It is difficult to ascertain the causative sequence of the patient’s LAE. Mitral valve disease and left ventricular dysfunction may result in pressure and/or volume overload, which, if left untreated, may lead to LA remodeling and LAE. Similarly, chronic hypertension can induce LAE. Although less common, isolated AF is also a cause of LAE. In a study by Sanfilippo et al., patients with persistent AF experienced a mean LA volume increase over time from 45 to 64 cm3.4 This remodeling can also occur in paroxysmal AF and is independent of loading conditions in the LA and left ventricular size or function.4 In another study, restoration and maintenance of sinus rhythm decreased atrial volumes.5 It is therefore reasonable to believe that this patient’s LAE was caused by a combination of persistent, chronic AF, hypertension, and left ventricular diastolic dysfunction.

This case highlights the challenge for clinicians in recognizing and diagnosing an uncommon cause of dysphagia. The patient’s case contained several unique features that warranted further exploration. Patients over the age of 50 years with new onset dysphagia and an associated alarm feature, such as unexplained weight loss in this patient, have a significantly increased risk of esophageal cancer. Although this patient’s upper endoscopy revealed necrotic lesions with active esophagitis in the mid-distal esophagus, no malignancy was noted on pathology. We therefore did not believe that this was the cause of her dysphagia and proceeded with a subsequent CT scan, which showed severe LAE with compression of the esophagus. Despite these clinical challenges, this patient’s rare cause of dysphagia highlights the strength of the CAG’s algorithm. We strongly suggest that clinicians utilize this algorithm in patients presenting with dysphagia.

As suggested by the Canadian Association of Gastroenterology (CAG),6 once oropharyngeal dysphagia is ruled out, patients with symptoms of esophageal dysphagia must be assessed by history and physical examination. A thorough history can distinguish between structural and motility disorders of the esophagus and highlight alarm features, including unexplained weight loss, vomiting, anemia, abdominal mass, gastrointestinal bleeding, and age greater than 50 years (Figure 3). The presence of an alarm feature could suggest structural and inflammatory lesions and merit referral for upper endoscopy. In the absence of cancer, further imaging studies, such as computerized tomography (CT) scan, are warranted.

Figure 3. The Canadian Association of Gastroenterology’s suggested diagnostic approach to uninvestigated dysphagia. *Imaging studies could include computed tomography (CT) and ultrasound. †Expertise (e.g., speech language pathologist or occupational therapist) and assessments (e.g., videofluoroscopic swallowing study [VFSS] or fiberoptic endoscopic evaluation of swallowing [FEES]) vary depending on regional availability.

Currently, there are no guideline-based treatment options available for LAE. Medical therapy is not available to reverse LA remodeling. Instead, the focus of care should be aimed at identifying and treating the underlying cardiac cause of LAE. Although rate and rhythm-control strategies improve symptoms, there is no significant difference in mortality nor quality of life between the two strategies in most patient groups.7 A rate control strategy is preferable in patients with the following factors: persistent AF, less symptomatic, age ≥ 65 years, no history of HF, and hypertension.7 Generally, a rhythm control strategy is recommended in patients with paroxysmal AF, newly diagnosed AF, age < 65 years, history of congestive HF exacerbated by AF, hypertension, and those who remain symptomatic despite optimization of rate control.7 In a study using the AFFIRM trial database, rhythm control, but not rate control, was associated with an increased risk in mortality and hospitalization in patients with LAE.8 However, limited information is available on patients with existing LAE who would likely benefit from rhythm control. This is an important consideration in patients with progressive and documented LAE to be considered for rhythm control beyond the usual indication for rhythm control for symptomatic AF. Furthermore, there is evidence to suggest that cardioversion9 and catheter ablation5 in AF patients can regress LA size by reverting the heart to sinus rhythm. Therefore, cardioversion and catheter ablation should be considered for patients with AF-induced LAE.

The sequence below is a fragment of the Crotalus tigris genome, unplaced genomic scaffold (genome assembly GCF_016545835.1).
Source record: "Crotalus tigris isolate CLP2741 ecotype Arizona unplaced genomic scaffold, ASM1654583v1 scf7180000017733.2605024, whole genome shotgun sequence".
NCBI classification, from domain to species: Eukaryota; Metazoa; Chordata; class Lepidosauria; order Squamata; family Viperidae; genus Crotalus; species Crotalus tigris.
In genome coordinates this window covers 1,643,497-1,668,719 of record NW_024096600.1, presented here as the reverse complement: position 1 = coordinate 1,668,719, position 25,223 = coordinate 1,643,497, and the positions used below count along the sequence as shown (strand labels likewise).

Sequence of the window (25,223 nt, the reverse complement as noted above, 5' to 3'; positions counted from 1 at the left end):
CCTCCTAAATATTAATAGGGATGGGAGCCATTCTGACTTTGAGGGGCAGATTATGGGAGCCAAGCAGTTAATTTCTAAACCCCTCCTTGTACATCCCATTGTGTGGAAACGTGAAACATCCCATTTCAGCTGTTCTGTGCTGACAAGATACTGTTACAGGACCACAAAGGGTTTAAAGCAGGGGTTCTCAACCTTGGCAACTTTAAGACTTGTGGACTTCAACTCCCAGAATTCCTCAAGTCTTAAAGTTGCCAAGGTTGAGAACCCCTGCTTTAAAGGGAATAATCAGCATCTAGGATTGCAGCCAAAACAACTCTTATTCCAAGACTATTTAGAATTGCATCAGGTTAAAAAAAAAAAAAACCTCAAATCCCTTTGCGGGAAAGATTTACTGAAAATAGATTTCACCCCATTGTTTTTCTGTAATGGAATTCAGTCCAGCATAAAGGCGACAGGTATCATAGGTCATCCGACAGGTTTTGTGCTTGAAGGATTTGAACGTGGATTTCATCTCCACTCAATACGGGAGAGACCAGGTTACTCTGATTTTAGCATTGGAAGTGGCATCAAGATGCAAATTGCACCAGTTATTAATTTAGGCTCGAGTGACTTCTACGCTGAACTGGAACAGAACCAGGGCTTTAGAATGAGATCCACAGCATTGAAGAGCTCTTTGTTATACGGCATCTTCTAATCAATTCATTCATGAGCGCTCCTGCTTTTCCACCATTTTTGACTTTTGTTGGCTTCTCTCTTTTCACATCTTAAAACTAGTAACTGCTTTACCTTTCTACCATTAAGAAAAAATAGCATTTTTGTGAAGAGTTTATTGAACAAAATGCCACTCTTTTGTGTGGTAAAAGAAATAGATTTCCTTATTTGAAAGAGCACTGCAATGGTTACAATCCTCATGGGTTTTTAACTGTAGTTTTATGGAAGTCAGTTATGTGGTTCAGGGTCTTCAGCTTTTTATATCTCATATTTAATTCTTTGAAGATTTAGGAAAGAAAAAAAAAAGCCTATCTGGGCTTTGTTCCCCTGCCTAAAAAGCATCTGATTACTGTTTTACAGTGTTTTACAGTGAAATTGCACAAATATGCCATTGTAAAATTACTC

Our patient’s presentation is common, but her diagnosis was rare. Dysphagia megalatrienis is a pertinent differential consideration for patients with swallowing difficulties accompanied by a history of cardiac conditions, including, but not limited to, chronic AF, hypertension, left ventricular dysfunction, and mitral valvulopathy. Effective treatment must target the underlying cause of LAE. We highlight the importance of updating current recommendations regarding rhythm control in patients with documented and progressing LAE.


The authors received written consent from the patient prior to the submission of this clinical case report. Both MM and DTW contributed to the conception and design, and drafting and critical review of the original manuscript. MP contributed to the drafting of the original manuscript, and ZJ contributed to the critical review of the original manuscript. No funding was received for this clinical case report. Furthermore, all authors declare no conflicts of interest and take responsibility for the integrity of the content of the report.